The Nikon F

Discussion in 'Nikon' started by bgelfand, May 22, 2016.

  1. Here is a retrospective about the Nikon F from B & H:
    You may find it an interesting walk down memory lane; I did.
  2. Thanks.
    B&H seems to be trying to improve their catalogs and on-line posts, and this is a good example.
  3. I have a 1968 FTn that believe it or not the meter still works!
    The Nikon F was the camera that started it all!
  4. Richard I also have and use the FTn. Solid brick of a camera and yes the meter works as well. ( I still think of picking up an original F though.)
  5. In the late 60's, I used my dad's Contax 3A until he got me a Nikon F on a business trip to Hong Kong.
  6. I have had my FTn since 1970. A real workhorse of a camera. Everything including the meter still works. I have never had any problems with it. It comes from a time when cameras were still made of metal. Simple and straight forward to use. While my friends are fiddling with their digital camera controls I am taking pictures.
  7. Yeah, I really like my Nikon F, and yes, the meter still works and is quite accurate. Makes me nostalgic for the "good ol' days" when cameras really were work horses.
  8. Nostalgic memories of my first real 35mm camera, an Ftn with the 50mm f1.4 lens. It was about 1969. Shot Tri-X bulk loading it and developing in D-76 1:1. Lots of shots from this combo in my 70's folder.
  9. Aw shucks. Here's mine
  10. Your pictures of your FTn bring back fond memories. I purchased my FTn the Canadian PX in Germany (where I was stationed with the U.S. Army) in 1970. It was my second 35mm; my first was a Zeiss Contaflex IV, which I still have. The FTn served me well until it was stolen in a home burglary in 2003. The thief took the FTn but left my F100 - go figure.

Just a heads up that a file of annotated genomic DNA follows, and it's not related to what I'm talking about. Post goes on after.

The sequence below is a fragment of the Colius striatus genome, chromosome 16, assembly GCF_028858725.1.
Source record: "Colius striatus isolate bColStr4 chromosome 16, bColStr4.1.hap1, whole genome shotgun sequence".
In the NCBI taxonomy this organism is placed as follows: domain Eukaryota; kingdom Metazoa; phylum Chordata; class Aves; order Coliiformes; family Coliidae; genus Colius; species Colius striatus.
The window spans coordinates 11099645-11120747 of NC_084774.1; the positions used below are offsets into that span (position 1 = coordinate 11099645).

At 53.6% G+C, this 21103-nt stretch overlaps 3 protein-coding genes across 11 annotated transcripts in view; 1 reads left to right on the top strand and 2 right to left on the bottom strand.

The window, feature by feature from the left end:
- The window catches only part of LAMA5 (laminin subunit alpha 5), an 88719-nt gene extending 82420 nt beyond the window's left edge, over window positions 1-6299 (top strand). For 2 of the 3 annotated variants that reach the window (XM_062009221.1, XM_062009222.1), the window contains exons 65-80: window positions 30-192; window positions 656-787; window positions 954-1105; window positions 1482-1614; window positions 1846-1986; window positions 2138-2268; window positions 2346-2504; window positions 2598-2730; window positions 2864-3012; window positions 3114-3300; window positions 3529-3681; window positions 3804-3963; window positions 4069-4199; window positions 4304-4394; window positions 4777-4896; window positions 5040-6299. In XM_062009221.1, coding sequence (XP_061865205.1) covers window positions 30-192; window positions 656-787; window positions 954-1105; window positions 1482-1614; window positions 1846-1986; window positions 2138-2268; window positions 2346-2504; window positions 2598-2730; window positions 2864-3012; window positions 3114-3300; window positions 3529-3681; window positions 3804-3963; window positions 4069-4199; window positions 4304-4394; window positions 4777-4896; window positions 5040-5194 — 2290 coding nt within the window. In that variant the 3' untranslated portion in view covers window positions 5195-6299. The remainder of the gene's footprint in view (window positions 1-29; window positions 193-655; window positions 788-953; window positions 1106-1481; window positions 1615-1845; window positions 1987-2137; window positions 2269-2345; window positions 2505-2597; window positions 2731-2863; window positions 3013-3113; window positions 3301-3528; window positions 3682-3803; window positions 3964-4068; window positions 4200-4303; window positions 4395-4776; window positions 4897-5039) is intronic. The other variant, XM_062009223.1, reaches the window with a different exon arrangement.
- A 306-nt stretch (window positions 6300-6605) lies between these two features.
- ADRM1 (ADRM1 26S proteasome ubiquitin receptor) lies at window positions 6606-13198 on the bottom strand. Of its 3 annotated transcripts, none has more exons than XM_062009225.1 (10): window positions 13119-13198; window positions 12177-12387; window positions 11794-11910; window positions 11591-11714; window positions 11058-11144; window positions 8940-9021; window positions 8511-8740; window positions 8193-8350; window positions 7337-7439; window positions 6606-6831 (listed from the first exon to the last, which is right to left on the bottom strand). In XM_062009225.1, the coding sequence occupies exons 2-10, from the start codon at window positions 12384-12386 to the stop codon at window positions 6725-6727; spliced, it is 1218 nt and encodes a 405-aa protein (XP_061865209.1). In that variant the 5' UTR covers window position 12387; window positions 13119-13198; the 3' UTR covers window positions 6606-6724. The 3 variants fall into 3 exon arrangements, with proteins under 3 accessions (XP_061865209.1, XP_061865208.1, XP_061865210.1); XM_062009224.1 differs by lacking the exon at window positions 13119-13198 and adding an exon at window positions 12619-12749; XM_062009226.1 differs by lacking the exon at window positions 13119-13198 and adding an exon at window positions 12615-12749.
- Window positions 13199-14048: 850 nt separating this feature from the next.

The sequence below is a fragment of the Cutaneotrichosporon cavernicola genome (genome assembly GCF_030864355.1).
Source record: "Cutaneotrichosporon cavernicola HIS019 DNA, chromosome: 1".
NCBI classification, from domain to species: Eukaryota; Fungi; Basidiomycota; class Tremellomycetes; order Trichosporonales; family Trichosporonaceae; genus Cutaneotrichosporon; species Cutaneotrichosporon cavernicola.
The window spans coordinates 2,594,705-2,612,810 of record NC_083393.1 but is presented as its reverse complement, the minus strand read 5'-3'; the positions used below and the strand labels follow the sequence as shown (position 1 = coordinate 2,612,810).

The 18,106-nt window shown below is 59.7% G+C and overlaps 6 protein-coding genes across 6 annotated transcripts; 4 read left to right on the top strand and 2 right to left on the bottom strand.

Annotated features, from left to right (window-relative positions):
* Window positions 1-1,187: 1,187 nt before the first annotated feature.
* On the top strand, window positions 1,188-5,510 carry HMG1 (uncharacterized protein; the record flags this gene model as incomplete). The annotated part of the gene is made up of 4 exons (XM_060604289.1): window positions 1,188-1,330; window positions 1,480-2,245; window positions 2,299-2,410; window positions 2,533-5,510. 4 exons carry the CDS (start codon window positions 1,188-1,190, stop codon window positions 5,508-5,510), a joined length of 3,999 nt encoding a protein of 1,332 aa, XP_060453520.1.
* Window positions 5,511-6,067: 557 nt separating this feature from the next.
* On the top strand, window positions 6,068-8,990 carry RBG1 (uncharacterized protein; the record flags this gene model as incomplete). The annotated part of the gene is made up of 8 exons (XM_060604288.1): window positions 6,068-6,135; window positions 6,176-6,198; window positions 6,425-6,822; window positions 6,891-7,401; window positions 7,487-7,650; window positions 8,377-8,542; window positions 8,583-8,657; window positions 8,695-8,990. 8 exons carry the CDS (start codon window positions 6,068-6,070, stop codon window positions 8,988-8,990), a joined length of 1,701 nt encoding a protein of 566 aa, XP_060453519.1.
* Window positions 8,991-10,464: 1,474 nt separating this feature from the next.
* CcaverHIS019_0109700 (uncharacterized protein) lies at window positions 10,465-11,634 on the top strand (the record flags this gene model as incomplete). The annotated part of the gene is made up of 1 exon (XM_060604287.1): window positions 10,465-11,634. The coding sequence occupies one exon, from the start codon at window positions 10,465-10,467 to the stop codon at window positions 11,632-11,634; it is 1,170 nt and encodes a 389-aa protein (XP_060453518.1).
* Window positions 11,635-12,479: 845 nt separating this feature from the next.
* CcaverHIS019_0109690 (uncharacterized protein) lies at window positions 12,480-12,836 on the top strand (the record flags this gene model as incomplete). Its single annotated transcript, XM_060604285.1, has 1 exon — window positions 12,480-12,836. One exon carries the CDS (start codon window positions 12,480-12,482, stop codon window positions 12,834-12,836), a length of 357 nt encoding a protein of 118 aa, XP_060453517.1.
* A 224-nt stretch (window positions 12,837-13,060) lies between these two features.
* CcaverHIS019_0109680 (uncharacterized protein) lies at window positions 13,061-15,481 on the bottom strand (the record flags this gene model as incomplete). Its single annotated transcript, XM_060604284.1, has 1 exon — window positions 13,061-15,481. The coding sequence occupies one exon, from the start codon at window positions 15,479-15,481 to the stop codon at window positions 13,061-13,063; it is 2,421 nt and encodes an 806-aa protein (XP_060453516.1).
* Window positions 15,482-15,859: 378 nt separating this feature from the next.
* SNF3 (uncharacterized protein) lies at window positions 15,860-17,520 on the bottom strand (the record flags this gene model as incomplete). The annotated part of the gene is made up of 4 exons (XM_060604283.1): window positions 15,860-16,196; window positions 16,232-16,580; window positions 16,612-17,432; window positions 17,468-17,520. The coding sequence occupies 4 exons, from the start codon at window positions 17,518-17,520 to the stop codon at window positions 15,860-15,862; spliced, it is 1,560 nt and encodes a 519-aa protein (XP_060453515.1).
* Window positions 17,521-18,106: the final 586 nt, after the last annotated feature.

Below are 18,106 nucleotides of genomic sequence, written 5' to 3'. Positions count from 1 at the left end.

11. Looks like Tim has the newest body version, the "Apollo," with the plastic tip on the winding lever. He also has the latest FTn Photomic finder. I think JDM's body is older and he's showing the older Tn Photomic head too. He's also got the AR-1 soft shutter release.

    More here.
    Henry Posner
    B&H Photo-Video
  12. Sandy Vongries

    Sandy Vongries Administrator Staff Member

  13. Henry is right on all counts. The camera is marked Nippon Kogaku Tokyo. Only the lens is of slightly later vintage-- the original was a almost identical Nikkor-S f/2 instead of Nikkor-H.
    It, however, is not one of the highly expensive really early Nikon Fs.
  14. I have a couple of Nikon Fs with plain prism (non-metered) finders, which I use with a hand-held light meter, and a range of pre-AI Nikkor lenses. Those were professional workhorses during the 1960s and 1970s, are still capable of taking excellent photos, and are enjoyable to use. I now use one of its descendants, the digital Nikon Df, and newer AI, AIS, D and AF-S lenses, more often; but I still shoot some film with those old Nikon Fs and their pre-AI lenses.
    While there were a few earlier SLRs, the Nikon F was the camera that triggered the broad shift from rangefinder (RF) cameras to SLRs. Depending upon context, however, it might not be the camera "that started it all." Admittedly, that might be quibbling over semantics; but bear with me for an explanation.
    If you are talking about 35mm film photography, the first prototype 35mm still cameras were built by Oscar Barnack of E. Leitz (later Leica) in 1913. Leicas with fixed lenses went into production in 1924, Leica introduced interchangeable lenses in 1930 and built-in rangefinders in 1932, Leica introduced the greatly improved M3 in 1954, and Leica remained the dominant 35mm camera manufacturer until the late 1950s. Leica is still in business, making 35mm film and digital cameras and lenses, today.